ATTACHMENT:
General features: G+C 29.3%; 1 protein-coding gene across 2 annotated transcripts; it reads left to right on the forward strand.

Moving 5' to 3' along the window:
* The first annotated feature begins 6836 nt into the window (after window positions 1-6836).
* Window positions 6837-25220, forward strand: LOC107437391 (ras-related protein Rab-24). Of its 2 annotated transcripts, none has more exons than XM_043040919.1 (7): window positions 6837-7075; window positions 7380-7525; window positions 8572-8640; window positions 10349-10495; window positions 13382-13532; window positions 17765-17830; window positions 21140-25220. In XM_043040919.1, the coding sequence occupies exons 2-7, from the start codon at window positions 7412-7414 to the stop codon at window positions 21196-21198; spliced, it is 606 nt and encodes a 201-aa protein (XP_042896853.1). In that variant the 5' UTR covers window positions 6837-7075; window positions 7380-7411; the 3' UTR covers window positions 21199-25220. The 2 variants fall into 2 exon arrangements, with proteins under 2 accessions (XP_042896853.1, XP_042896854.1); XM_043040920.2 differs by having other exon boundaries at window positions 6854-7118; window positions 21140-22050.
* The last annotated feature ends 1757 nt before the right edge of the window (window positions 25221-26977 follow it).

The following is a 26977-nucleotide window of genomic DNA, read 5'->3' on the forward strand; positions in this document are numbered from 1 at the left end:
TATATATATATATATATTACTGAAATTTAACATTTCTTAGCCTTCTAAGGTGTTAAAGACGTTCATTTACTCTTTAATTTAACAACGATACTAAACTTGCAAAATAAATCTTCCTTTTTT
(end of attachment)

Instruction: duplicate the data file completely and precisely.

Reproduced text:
General features: G+C 29.3%; 1 protein-coding gene across 2 annotated transcripts; it reads left to right on the forward strand.

Moving 5' to 3' along the window:
* The first annotated feature begins 6836 nt into the window (after window positions 1-6836).
* Window positions 6837-25220, forward strand: LOC107437391 (ras-related protein Rab-24). Of its 2 annotated transcripts, none has more exons than XM_043040919.1 (7): window positions 6837-7075; window positions 7380-7525; window positions 8572-8640; window positions 10349-10495; window positions 13382-13532; window positions 17765-17830; window positions 21140-25220. In XM_043040919.1, the coding sequence occupies exons 2-7, from the start codon at window positions 7412-7414 to the stop codon at window positions 21196-21198; spliced, it is 606 nt and encodes a 201-aa protein (XP_042896853.1). In that variant the 5' UTR covers window positions 6837-7075; window positions 7380-7411; the 3' UTR covers window positions 21199-25220. The 2 variants fall into 2 exon arrangements, with proteins under 2 accessions (XP_042896853.1, XP_042896854.1); XM_043040920.2 differs by having other exon boundaries at window positions 6854-7118; window positions 21140-22050.
* The last annotated feature ends 1757 nt before the right edge of the window (window positions 25221-26977 follow it).

The following is a 26977-nucleotide window of genomic DNA, read 5'->3' on the forward strand; positions in this document are numbered from 1 at the left end:
TATATATATATATATATTACTGAAATTTAACATTTCTTAGCCTTCTAAGGTGTTAAAGACGTTCATTTACTCTTTAATTTAACAACGATACTAAACTTGCAAAATAAATCTTCCTTTTTT